Style and structure, politics, and preaching :
the lives of saints and other alliterative works by Ælfric of Eynsham
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[ACCESS RESTRICTED TO THE UNIVERSITY OF MISSOURI AT AUTHOR'S REQUEST.] This dissertation centers on selected works of the late Anglo-Saxon author Ælfric of Eynsham. The purpose of the project is to refine our understanding of structural patterning within Ælfric's alliterative works and to provide new literary and historical readings of a selection of his preaching texts. I examine the rhythmical contours of the half-lines in Ælfric's Life of St. George and Life of St. Æthelthryth, arguing that the half-lines pattern regularly enough to be verse while also claiming that they cannot be subdivided into metrical feet. I also demonstrate that Ælfric's whole-lines, while principally constructed of two half-lines, show a fluid verse-to verse movement across lineation through his use of extra-linear alliteration, especially in late works like his Libellus de Veteri Testamento et Novo. Carrying my observations of Ælfric's formal choices into more content-centered readings, I argue that Ælfric's translation and interpretation of scripture in his mid-Lent homily De Oratione Moysi and his use and placement of military saints in the calendar year produce a political message of Viking resistance that most strongly resonates in the spring. I also consider Ælfric's translation practice on a larger scale by interpreting his Life of St. Oswald in light of his treatment of his eighth-century Anglo-Latin source, claiming that by toning down the earth's ability to provide a curing agent, Ælfric desires to keep his listeners or readers from participating in actions similar to popular pagan practices. These structural examinations and historical interpretations are ultimately connected by a consideration of reader and listener expectations tied to existing poetic forms and their cultural connotations.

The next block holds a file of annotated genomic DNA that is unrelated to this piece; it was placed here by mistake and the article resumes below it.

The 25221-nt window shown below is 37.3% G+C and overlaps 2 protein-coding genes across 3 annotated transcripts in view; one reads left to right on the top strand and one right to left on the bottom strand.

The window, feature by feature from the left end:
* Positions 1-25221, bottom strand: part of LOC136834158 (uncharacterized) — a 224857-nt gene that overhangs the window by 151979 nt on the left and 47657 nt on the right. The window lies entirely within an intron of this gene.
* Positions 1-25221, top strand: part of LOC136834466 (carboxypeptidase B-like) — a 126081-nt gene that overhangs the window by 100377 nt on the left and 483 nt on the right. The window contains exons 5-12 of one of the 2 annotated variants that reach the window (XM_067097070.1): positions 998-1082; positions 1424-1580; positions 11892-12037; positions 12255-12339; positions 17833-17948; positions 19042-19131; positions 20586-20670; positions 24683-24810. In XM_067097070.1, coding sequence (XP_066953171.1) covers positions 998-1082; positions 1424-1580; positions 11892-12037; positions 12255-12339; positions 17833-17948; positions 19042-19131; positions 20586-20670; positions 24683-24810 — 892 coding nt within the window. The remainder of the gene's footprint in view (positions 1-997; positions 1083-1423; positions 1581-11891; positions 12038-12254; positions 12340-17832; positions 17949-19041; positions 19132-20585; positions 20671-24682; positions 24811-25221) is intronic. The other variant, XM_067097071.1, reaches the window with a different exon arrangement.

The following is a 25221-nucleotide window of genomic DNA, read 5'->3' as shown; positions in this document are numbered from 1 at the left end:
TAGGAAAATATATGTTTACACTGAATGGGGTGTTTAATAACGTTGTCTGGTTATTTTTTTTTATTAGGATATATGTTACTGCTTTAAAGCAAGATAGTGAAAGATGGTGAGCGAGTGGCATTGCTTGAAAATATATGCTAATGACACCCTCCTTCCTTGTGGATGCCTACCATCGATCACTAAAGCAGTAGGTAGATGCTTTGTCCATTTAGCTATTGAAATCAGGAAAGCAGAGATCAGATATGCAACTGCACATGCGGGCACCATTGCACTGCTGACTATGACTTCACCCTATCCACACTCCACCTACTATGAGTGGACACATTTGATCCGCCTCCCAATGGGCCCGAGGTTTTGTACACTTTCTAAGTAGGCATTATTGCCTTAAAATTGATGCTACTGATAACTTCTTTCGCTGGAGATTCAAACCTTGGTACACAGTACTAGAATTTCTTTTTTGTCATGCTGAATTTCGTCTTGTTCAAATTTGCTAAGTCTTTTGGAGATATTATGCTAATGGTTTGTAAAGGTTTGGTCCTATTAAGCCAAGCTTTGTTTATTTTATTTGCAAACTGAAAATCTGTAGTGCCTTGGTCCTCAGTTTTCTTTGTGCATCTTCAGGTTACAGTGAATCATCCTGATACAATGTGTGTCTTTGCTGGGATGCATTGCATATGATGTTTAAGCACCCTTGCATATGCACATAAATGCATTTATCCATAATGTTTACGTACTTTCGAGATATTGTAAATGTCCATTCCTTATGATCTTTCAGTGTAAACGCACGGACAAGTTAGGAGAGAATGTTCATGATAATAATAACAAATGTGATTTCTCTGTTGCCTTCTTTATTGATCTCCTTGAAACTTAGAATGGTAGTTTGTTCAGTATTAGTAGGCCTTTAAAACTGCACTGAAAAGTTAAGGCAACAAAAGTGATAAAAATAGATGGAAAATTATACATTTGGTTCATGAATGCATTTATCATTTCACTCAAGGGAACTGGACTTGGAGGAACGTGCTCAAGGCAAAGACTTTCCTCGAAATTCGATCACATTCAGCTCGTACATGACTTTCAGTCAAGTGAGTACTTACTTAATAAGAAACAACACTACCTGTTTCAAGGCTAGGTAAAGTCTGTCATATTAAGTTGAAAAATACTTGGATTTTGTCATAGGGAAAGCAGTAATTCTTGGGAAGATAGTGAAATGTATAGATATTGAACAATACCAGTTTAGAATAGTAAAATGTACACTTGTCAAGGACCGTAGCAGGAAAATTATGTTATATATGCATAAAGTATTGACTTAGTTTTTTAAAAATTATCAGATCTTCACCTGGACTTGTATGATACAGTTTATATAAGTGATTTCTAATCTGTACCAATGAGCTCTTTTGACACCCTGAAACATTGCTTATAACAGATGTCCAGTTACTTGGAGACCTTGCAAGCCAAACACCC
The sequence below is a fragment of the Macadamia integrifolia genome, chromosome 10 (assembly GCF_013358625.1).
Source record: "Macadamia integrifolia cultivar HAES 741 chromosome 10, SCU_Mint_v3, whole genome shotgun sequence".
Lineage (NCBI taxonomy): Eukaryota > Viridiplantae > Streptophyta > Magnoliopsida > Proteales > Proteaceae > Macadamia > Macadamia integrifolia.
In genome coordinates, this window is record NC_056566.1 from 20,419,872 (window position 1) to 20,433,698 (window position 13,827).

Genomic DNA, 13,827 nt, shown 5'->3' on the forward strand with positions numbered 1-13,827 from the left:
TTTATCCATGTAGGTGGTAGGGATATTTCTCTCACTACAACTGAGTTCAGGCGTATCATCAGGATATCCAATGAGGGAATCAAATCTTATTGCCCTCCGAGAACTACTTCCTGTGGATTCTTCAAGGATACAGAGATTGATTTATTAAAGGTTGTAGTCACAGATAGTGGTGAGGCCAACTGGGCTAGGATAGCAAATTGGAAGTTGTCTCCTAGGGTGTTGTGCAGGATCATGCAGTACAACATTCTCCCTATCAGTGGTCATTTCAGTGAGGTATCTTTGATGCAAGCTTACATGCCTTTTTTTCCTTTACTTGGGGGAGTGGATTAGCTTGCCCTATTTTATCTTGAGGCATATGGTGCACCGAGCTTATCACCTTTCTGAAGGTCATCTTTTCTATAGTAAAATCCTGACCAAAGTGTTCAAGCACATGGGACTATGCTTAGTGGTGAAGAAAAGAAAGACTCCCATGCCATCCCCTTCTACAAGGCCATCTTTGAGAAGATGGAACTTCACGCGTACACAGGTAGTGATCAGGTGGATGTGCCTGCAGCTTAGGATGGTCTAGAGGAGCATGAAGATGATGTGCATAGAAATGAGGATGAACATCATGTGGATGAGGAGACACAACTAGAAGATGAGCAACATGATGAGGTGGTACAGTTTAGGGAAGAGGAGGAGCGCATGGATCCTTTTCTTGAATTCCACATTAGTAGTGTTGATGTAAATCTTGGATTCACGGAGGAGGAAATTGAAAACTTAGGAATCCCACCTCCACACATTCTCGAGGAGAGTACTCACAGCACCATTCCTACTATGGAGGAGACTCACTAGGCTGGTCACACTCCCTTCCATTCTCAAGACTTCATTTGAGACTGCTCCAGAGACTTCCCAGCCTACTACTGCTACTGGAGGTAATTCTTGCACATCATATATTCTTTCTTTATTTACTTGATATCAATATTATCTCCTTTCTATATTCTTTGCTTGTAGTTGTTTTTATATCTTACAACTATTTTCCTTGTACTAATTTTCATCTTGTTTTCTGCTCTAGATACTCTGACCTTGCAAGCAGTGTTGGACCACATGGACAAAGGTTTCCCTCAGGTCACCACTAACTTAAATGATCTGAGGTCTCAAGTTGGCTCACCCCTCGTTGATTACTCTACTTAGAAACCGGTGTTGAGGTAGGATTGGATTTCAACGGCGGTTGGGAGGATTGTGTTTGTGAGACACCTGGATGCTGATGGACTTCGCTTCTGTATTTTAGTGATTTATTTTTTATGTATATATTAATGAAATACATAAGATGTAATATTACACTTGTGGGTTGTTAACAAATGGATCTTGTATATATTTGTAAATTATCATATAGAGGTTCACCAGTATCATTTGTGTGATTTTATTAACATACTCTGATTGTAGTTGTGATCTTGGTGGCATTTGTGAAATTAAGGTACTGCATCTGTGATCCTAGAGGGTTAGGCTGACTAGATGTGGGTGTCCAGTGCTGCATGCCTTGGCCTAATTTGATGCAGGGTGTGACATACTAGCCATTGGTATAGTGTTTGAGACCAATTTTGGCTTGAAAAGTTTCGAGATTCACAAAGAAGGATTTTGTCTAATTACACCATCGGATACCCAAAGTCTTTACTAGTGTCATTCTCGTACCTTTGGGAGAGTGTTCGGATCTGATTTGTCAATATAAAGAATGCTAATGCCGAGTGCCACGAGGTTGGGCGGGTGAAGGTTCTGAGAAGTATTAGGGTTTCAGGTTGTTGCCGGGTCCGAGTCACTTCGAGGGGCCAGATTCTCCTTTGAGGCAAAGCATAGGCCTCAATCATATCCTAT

Access is limited to the campus of the University of Missouri-Columbia.